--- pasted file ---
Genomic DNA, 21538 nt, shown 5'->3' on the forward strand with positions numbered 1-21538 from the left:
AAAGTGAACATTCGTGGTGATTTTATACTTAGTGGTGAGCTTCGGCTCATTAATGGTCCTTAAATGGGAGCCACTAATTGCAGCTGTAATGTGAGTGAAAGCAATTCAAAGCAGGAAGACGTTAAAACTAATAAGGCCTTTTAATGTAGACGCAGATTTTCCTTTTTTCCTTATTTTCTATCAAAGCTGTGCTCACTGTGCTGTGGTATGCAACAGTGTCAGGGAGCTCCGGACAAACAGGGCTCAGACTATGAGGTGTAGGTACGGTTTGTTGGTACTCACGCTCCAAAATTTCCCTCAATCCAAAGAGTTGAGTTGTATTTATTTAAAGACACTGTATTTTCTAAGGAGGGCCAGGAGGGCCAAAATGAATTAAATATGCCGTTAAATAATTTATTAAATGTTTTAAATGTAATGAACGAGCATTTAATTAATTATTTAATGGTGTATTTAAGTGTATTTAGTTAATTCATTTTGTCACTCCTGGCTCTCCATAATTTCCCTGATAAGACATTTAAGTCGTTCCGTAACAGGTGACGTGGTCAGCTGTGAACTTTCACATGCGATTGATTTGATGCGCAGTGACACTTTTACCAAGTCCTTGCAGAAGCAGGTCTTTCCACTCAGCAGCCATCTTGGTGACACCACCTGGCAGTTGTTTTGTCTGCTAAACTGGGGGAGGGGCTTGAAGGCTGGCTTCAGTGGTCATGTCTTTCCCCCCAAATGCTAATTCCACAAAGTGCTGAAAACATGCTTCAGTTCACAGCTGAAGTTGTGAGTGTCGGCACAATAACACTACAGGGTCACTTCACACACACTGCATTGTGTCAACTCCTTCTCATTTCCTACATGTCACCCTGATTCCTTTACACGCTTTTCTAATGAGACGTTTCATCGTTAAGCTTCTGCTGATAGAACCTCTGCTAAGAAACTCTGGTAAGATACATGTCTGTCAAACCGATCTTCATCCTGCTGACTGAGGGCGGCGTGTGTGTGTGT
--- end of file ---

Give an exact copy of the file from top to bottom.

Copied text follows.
Genomic DNA, 21538 nt, shown 5'->3' on the forward strand with positions numbered 1-21538 from the left:
AAAGTGAACATTCGTGGTGATTTTATACTTAGTGGTGAGCTTCGGCTCATTAATGGTCCTTAAATGGGAGCCACTAATTGCAGCTGTAATGTGAGTGAAAGCAATTCAAAGCAGGAAGACGTTAAAACTAATAAGGCCTTTTAATGTAGACGCAGATTTTCCTTTTTTCCTTATTTTCTATCAAAGCTGTGCTCACTGTGCTGTGGTATGCAACAGTGTCAGGGAGCTCCGGACAAACAGGGCTCAGACTATGAGGTGTAGGTACGGTTTGTTGGTACTCACGCTCCAAAATTTCCCTCAATCCAAAGAGTTGAGTTGTATTTATTTAAAGACACTGTATTTTCTAAGGAGGGCCAGGAGGGCCAAAATGAATTAAATATGCCGTTAAATAATTTATTAAATGTTTTAAATGTAATGAACGAGCATTTAATTAATTATTTAATGGTGTATTTAAGTGTATTTAGTTAATTCATTTTGTCACTCCTGGCTCTCCATAATTTCCCTGATAAGACATTTAAGTCGTTCCGTAACAGGTGACGTGGTCAGCTGTGAACTTTCACATGCGATTGATTTGATGCGCAGTGACACTTTTACCAAGTCCTTGCAGAAGCAGGTCTTTCCACTCAGCAGCCATCTTGGTGACACCACCTGGCAGTTGTTTTGTCTGCTAAACTGGGGGAGGGGCTTGAAGGCTGGCTTCAGTGGTCATGTCTTTCCCCCCAAATGCTAATTCCACAAAGTGCTGAAAACATGCTTCAGTTCACAGCTGAAGTTGTGAGTGTCGGCACAATAACACTACAGGGTCACTTCACACACACTGCATTGTGTCAACTCCTTCTCATTTCCTACATGTCACCCTGATTCCTTTACACGCTTTTCTAATGAGACGTTTCATCGTTAAGCTTCTGCTGATAGAACCTCTGCTAAGAAACTCTGGTAAGATACATGTCTGTCAAACCGATCTTCATCCTGCTGACTGAGGGCGGCGTGTGTGTGTGT